The news is bombarding us, the public, from every angle in the aftermath of the tragic and heinous Colorado shooting. There is discussion of many topics: what made this man go on a rampage, gun control, how people and neighbors need to be aware of the unstable signs of those around them, what security measures can be taken to ensure this does not happen again in the future, etc. However, while I have paid attention to the news regarding the topic, one angle that has particularly caught my attention is how to talk to your children about a tragedy. This aroused my interest because I have no intention of talking to my children about this tragedy.
Children are born innocent – a blank slate if you will. As parents, we have many jobs including deciding what to expose our children to – whether it be movies or tragedies and everything in between. Of course, each child is different and maturity does not occur in some predetermined linear fashion. What about parents? What role do we parents play in our children’s maturation process? I have not done nor is this the place for a formal researched paper. However, I am quite certain parents and environment play at least some role in the development of a child’s maturity.
I am a protector. As such, I do not want my children (5 & 8 year-old boys) watching the news, for the most part. My children are exposed to all forms of media; the internet, radio, and television. They read, hear, and see things that I think children their age should not. While I try to monitor what they read, listen to and watch, I can’t protect them from everything nor do I even want too. They will see both the good and the bad in the world – it is inevitable and necessary to be a functioning, thoughtful, and sensitive adult. I do want them to grow up and be mature. However, their development should come in time and naturally with the guidance of my wife and I and not be based on the news cycle.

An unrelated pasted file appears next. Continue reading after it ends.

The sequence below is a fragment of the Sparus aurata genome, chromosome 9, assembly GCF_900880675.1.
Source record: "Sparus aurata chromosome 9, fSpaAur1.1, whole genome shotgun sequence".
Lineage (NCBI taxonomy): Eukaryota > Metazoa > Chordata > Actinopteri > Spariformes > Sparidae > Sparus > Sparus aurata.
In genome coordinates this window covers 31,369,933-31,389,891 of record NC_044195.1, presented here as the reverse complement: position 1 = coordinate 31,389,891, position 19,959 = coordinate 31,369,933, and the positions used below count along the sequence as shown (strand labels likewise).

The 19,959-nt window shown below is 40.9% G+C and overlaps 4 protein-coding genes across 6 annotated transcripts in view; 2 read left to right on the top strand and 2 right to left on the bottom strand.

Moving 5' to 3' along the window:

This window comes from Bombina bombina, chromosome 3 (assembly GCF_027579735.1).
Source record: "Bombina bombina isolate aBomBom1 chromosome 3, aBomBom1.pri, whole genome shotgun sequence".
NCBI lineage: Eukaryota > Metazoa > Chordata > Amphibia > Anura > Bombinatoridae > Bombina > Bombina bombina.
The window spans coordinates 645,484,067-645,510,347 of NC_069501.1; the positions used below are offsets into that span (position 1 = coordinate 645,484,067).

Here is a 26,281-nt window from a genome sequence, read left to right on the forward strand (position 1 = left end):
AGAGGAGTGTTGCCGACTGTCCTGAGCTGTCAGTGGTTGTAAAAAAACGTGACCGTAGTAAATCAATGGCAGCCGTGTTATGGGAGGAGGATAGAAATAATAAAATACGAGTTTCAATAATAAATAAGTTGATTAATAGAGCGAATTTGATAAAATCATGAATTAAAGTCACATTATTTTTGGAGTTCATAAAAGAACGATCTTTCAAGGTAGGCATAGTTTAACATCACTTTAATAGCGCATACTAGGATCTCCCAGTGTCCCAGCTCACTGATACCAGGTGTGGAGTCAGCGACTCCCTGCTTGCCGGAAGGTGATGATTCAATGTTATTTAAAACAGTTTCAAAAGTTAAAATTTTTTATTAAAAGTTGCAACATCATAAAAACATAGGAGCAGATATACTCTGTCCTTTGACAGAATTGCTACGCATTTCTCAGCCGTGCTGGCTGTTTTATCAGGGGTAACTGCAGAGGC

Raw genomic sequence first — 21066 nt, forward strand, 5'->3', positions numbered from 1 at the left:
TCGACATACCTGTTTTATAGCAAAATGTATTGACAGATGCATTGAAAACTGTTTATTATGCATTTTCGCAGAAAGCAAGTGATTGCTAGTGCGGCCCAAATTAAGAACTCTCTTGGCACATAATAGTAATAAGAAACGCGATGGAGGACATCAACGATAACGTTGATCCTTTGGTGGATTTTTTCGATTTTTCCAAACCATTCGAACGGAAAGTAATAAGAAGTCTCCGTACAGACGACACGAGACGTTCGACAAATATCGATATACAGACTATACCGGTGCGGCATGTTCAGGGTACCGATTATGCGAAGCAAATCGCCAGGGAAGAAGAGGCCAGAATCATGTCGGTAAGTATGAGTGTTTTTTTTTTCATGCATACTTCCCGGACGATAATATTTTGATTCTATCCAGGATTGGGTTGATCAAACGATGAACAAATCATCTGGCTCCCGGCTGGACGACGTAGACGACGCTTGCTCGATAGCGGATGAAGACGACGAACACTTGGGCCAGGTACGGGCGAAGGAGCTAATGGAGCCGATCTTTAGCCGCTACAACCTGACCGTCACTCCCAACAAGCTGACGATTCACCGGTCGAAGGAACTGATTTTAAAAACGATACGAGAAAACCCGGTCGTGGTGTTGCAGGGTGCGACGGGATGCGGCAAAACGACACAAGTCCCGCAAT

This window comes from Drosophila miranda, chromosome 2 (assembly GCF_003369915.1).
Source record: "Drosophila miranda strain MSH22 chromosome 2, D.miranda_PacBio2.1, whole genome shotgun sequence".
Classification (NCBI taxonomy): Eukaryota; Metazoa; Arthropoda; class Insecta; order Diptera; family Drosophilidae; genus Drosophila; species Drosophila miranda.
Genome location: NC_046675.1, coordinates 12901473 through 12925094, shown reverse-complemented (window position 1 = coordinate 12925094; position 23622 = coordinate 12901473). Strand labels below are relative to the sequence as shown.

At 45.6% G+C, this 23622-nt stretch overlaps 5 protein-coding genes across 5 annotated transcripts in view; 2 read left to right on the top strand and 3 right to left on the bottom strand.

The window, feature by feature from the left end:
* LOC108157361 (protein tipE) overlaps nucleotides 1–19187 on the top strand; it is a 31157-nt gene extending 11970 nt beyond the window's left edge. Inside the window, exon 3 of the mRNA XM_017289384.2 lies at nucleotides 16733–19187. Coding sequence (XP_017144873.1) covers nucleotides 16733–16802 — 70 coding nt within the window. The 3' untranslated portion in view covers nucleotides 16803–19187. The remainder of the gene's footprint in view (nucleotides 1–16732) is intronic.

The Colorado massacre is a terribly sad and horrific event. I grieve for those who lost family members and friends. I am concerned what this means for public safety. I wonder what, if anything, can be done to help ensure such a tragedy never occurs again. However for my children, let them watch Nickelodeon — even Nick Jr. — as long as they can.
I totally agree with you – they do not need to be exposed to this
Thanks for commenting.
Sometimes watching the news makes you feel like you must expose them and if you not, you are sheltering them.
I see nothing wrong with sheltering little ones–they will be faced with reality soon enough. I think you are being wise.
Agreed, let them watch cartoons for a bit longer.
They are much easier to explain – though not always.
Completely agree. My son knows that people die, and has even attended a funeral, and he is completely okay with the concept that people live their lives and when it is their time, they pass on to Heaven. However, the concept of someone TAKING another innocent person’s life BEFORE it is their “time” is something I will shelter my son from for quite a bit longer. It interrupted our Price is Right watching this morning with the news, and we quickly turned off the TV with only explaining that “the man was in trouble because he did something he shouldn’t have done.” That was good enough explanation for him.
Yes, we are on the same page. It is clear that you did the right thing as he was comfortable with your explanation.
Well done. I was thinking about this exact topic this morning. My kids don’t know about the Colorado tragedy and I have no plan to tell them. They are at camp this morning and I started to wonder if other kids would talk about it. If so, what I would say to my kids in response? I’d like to be prepared and I’m not going to purposely expose them to this event. Not sure if that’s a good parenting choice … but that’s what they’re getting from me today!